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Fringe Online 2020

Low Down

Directed by Danny Boyle, Set Design’s by Mark Tidesley with Lighting by Bruno Poet and Costume Designer Suttirat Anne Larlab, Music and Sound Score Underworld, Director of Movement Toby Sedgwick, Fight director Kate Waters, Music Associate Alex Baranowski, Sound design Underworld and Ed Clarke.

For NT Live: Screen Director Tim Van Someren ensures an atmospheric swirl and whirligig from the original’s maintained, that includes low and relatively high shots, close-ups and straightforward frontals – as much as you can considering the Olivier. Assistant Screen Director Laura Vallis, Technical Producer’s Christopher C Bretnall, Lighting Directors Bernie Davis, Mike Le Ferve, Sound Supervisor Conrad Fletcher. Till May 8th.


In this fifth instalment of NT LiveAtHome we’re back in 2011 for one of the NT’s most epic sweeps.

A being born from a luminous egg, orphaned inarticulate vulnerable never quite mastering gait but with a skew-sided jerk into life, rather like the electricity that gave him birth, the Creature, abandoned by his creator, slouches sideways towards Geneva to be reborn.

Overhanging him is a firmament of candles flashing into galvanic light. Sympathetically you feel. There’s no surprise when finally coming across a sympathetic blind man who teaches him Milton the Creature seizes on the epic reach of beauty, perhaps love. But his creator’s flawed more than Milton’s God.

Nick Dear’s two-hour version of Mary Shelley’s 1816 classic skews itself through the creature’s eyes. We miss naturally the scaling-up of Victor Frankenstein’s ambition, his self-monstering arrogance, chilly pride, stupendous hubris. After a remarkable non-verbal apprenticeship with the earth in the Olivier’s revolve involving near run-over with an early steam monster (progress?), frozen rabbit poachers (John Killoran, Steven Elliott) remembering the warmth of Augsburg adultery, Dear’s script does frantic catch-up halfway through in the first great confrontation between the protagonists. It’s the more chilling because we get it verbally with both monsters.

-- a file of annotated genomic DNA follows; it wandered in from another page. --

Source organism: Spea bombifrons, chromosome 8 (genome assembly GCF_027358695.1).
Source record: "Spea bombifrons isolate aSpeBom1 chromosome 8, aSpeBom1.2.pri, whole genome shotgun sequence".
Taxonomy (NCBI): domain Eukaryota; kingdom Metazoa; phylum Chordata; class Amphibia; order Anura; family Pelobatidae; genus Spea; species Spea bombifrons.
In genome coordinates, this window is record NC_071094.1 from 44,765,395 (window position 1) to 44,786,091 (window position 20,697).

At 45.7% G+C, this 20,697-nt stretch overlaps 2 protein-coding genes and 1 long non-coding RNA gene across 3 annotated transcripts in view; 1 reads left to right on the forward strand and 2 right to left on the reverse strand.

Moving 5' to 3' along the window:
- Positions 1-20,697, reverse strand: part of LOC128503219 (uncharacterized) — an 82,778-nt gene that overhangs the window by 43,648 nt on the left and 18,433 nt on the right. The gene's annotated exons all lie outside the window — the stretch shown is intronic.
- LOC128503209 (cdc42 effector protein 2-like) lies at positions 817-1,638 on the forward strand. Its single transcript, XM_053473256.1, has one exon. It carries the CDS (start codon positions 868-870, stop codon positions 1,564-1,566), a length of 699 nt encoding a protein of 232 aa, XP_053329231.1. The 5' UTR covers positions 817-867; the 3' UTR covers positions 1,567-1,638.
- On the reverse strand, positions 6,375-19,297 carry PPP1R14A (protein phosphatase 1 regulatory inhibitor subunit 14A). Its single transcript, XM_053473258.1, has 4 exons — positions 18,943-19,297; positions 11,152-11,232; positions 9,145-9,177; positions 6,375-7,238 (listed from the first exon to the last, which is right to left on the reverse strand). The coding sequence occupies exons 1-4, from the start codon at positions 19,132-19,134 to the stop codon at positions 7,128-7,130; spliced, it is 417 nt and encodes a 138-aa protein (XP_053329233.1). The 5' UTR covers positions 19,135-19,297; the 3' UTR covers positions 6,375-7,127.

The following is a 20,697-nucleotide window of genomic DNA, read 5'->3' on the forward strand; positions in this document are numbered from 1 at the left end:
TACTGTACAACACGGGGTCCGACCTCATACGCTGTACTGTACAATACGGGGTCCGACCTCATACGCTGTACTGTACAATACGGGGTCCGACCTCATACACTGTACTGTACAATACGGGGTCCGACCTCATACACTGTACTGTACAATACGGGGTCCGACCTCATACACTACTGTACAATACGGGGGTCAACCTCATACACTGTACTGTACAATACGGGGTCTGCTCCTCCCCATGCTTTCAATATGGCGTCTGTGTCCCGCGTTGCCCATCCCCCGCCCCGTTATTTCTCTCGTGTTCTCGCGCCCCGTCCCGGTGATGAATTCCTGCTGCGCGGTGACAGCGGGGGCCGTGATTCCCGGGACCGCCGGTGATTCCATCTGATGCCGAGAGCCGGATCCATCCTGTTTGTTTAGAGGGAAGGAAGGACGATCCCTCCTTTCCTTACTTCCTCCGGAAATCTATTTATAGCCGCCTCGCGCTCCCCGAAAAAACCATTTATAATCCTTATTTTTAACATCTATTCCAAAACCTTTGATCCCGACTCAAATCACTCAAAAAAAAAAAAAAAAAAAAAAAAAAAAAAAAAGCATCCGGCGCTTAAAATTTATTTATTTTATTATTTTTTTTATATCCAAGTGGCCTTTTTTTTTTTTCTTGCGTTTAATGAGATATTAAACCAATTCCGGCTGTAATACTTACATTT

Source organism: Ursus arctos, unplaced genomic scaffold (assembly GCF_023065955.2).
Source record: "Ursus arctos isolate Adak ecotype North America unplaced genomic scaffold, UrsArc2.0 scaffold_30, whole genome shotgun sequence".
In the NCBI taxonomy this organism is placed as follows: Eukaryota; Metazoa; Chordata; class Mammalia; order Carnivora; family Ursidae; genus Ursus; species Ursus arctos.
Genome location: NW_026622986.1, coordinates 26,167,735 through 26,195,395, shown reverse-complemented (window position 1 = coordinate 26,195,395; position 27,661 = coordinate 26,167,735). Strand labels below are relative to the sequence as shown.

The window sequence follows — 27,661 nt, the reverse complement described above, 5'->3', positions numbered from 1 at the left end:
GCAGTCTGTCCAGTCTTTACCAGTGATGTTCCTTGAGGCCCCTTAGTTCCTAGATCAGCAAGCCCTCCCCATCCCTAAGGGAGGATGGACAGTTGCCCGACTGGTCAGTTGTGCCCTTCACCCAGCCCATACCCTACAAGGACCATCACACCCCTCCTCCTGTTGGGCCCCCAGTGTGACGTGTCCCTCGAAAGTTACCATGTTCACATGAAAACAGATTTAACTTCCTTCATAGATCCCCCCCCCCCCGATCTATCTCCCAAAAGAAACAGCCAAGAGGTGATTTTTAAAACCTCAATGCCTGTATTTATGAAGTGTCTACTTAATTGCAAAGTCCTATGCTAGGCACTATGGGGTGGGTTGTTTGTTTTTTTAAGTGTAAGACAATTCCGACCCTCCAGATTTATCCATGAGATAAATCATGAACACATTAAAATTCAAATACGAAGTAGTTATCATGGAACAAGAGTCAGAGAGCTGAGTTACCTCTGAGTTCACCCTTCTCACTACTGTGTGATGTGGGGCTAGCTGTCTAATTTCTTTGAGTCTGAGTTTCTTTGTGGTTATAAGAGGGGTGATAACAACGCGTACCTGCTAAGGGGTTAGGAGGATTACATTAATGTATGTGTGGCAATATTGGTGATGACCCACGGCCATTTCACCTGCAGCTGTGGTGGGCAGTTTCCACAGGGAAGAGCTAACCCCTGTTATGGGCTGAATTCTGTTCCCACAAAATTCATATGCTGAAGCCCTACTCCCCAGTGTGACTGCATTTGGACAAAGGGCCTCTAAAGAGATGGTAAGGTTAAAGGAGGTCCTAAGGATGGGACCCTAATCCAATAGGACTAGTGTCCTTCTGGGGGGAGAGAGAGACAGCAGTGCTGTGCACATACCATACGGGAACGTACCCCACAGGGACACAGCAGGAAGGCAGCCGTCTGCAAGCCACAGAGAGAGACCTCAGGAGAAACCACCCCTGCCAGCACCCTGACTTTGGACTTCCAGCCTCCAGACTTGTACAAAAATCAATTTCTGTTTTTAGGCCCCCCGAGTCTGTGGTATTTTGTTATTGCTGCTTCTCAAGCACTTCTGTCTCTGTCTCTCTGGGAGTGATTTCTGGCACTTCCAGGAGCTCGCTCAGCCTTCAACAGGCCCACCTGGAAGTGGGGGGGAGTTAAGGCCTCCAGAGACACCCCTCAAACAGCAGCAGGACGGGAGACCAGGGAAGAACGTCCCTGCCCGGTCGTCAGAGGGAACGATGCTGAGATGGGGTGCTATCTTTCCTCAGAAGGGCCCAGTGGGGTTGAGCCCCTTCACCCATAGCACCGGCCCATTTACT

Danny Boyle’s production famously alternates Benedict Cumberbatch and Jonny Lee Miller as Victor Frankenstein and the Creature. There’s a sense Cumberbatch edges Frankenstein’s ice-hard arrogance, that Miller captures the creature’s wounded menace and Cumberbatch his soaring eloquence and shattered pillar of grandeur. This version indeed pitches Cumberbatch as creature and Miller’s Frankenstein.

It’s daring of Boyle to spend nearly a quarter of the production pre-speech as it were, as if Cumberbatch still goes through stages of infancy as a suddenly-created thing; and indeed a tabula rasa of apparently no memory till he learns to read the notes he tore from Frankenstein’s notebook in some previous existence. His first significant contact is with De Lacey, Karl Johnson’s portrayal of a kindly academic in cannon-blinded exile. For some curious reason the pair are left conveniently to get on with a year’s worth of education, snow and a wondering spill of birdsong and green gauze light alternating.

His seizure of Milton as he later proves to Frankenstein himself is profound ‘I sweep to my revenge’ he declares thrillingly Satan-like or indeed Jacobean. Everything about Cumberbatch from his ticking twitch sideways into being, his soaring serrated vocalising and his ‘tall as a tree’ howling stature are phenomenal.

Johnson’s gentle non-judgmentalism even when he feels Cumberbatch’s scalpel-knobbed head isn’t a phrenologist’s whim, but touches inherent wounds. ‘You have been in the wars’ he states; you feel redemption glimmer. Alas De Lacey’s hard-working son Felix (Daniel Millar) and warm but frightened Agatha (Lizzie Winkler) see only horror and the Creature takes revenge.